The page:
Flexcut Wand Carving How To'sHow To's section icon

What you'll need

Materials

  • Branch material - Try to find a branch with an interesting shape to work with
  • Oil for your choice to finish

We have come up with a hand carving project to inspire any budding wizard or simply anyone who has a passion for wood carving!

This project aims to use a range of carving hand tools and techniques to achieve a beautifully unique carved wooden wand with delicate details.


Getting started

A number of carving knives and techniques are required to complete the perfect wizard’s wand.

Here, we take you through some simple tips to get you started off and some basic techniques to help you achieve the perfect cuts and details. Also included are some safety tips and work holding techniques to ensure you carve your project safely.

Tools explained

For this project we use the Flexcut 18 Piece Deluxe Knife Set focusing on using the Pelican Knife, Roughing Knife, Chip Carving Knife, Detail Knife and Cutting Knife.

The Pelican Knife has a curved blade, perfect for sweeping cuts.

The Roughing Knife has a straight blade, great for slicing cuts and fast stock removal.

The Chip Carving Knife has a short, stubby blade allowing you to get close to the workpiece and anchor your thumb, and give extra strength to the tip.

The Detail Knife has a long thin pointed blade, great for getting into tight spots and carving finer detail.

Work holding and safety

Here are some basic rules to follow when hand carving to ensure you hold your workpiece safely and securely to prevent any slips or accidents.

  1. Always keep both hands behind the cutting edge.
  2. Take small cuts and repeat them to remove waste rather than do it in one big cut.
  3. Always carve away from your body, rotate and manipulate the workpiece to keep cutting away from yourself.
  4. Keep your knives sharp! A sharp knife will give you more control. Blunt knives will make you push harder, increasing the chance of a slip.
  5. Think about how you are holding the workpiece, is there a safer way?
How To'sHow To's section icon

Carving your wizard’s wand

Roughing out/cleaning up

First, remove all the twigs and sharp bits of bark using the Pelican Knife and the Roughing Knife, holding the knife in your dominant hand and the project in the other.

Bring your grip high on the knife handle and place your thumb on the handle behind the spine of the blade. Place your other thumb (from the hand holding the project) on top to add more control and stability.

Remove all the twigs and sharp bits of bark
Remove all the twigs and sharp bits of bark

For the sweeping cut, engage the heel of the Pelican Knife and pivot off of your thumbs. This will push the blade forward in a slow, controlled arch. Use the same grip with the Roughing Knife, but instead of pivoting, use your supporting thumb to push and advance the blade. This is a small movement which is limited by the reach of your thumb.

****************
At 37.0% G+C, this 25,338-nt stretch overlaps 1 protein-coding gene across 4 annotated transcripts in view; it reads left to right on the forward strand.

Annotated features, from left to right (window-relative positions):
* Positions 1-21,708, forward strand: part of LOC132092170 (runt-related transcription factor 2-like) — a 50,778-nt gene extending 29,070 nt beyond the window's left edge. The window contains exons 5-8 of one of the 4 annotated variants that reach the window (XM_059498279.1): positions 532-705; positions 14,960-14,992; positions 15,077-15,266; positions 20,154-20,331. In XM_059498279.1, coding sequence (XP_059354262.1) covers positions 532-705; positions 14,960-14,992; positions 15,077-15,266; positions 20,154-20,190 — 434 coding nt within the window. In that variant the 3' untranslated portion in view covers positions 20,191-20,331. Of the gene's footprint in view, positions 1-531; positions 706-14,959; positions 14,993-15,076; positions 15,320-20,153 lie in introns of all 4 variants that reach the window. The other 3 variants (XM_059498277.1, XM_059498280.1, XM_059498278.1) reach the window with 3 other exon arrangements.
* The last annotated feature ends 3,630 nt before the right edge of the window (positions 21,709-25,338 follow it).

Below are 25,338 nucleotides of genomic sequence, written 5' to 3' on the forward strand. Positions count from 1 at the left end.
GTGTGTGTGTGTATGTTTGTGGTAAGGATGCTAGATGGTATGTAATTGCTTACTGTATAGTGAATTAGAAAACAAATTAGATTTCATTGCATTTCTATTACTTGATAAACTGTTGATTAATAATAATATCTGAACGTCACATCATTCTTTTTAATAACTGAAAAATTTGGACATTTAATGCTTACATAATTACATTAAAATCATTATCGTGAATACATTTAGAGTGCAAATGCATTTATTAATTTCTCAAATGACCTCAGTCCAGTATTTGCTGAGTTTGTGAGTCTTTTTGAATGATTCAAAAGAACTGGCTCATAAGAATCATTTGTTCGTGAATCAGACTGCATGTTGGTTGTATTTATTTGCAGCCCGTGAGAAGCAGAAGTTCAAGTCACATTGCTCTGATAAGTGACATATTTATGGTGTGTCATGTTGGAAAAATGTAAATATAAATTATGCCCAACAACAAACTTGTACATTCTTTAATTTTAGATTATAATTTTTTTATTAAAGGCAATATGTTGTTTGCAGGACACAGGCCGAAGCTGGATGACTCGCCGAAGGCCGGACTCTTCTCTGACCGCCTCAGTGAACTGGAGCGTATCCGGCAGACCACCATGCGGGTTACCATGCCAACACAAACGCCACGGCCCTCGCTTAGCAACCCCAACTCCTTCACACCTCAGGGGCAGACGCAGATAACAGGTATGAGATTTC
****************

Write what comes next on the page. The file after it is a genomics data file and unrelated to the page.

Sweeping cut
Sweeping cut

Cut to length

Decide on the length of your wand and either mark with a pencil or with your carving knife. You could cut this with a saw or take multiple cuts with your roughing knife. Sand or carve the tip to your liking.

Decide on the length of your wand
Decide on the length of your wand

Carving the wand shaft

You can carve your wand in any shape and with any pattern you like. Here are the steps we took.

First, to visually separate the wand shaft from the wand handle, make two shallow stop cuts with the project resting on the bench, one cut where the handle ends and one roughly 40mm along the length of the wand shaft.

Using the Cutting Knife, take off the bark layer working both ways to carefully cut up to the stop cuts. Then use the Chip Carving Knife to make some pyramid cuts and produce a few triangle details.

When chip carving it is very important to hold the knife correctly and ensure your workpiece is held securely. Your thumb should be located close to the blade of the knife with the heel of your thumb locked against the handle. For stability you should have three points of contact, your thumb should be planted on the workpiece, the knuckle of your index finger and the knife itself.

It may be worth marking out the triangles with a centre point. The pyramid cut is made by presenting the knife at roughly 30° and taking three intersecting cuts that meet at a point. Again, it is important to rotate the workpiece to avoid working at awkward angles.

On the last cut you should feel the chip “pop” loose. Avoid levering out chips with your Chip Knife as this could damage the blade.

Next, make a few longer incised chips using the Detail Knife. Hold the Detail Knife with a pencil type grip and make a vee cut along the length of the grain. A relief cut at each end will release the long thin chip. Then clean the bark off of the shaft by putting in another shallow stop cut and use a combination of sweeping and slicing cuts.

Make longer incised chips using the Detail Knife
Make longer incised chips using the Detail Knife

Handle details

We kept the natural bark on the handle, but carved a couple flat spots for comfort where the thumb and index finger will grip the handle. Add any other details you like at this point. We decided to chip carve a lightning bolt into the handle.

Finish with an oil of your choice.

How To'sHow To's section icon

Had a go? We want to see it!

If you have had a go at hand carving a wizard’s wand, we would love to see it! Comment below or send us a photograph. Alternatively, get in touch via our social media platforms and share your photographs of your pieces. Find us on Facebook or connect with us on Instagram – search @Axminstertools.

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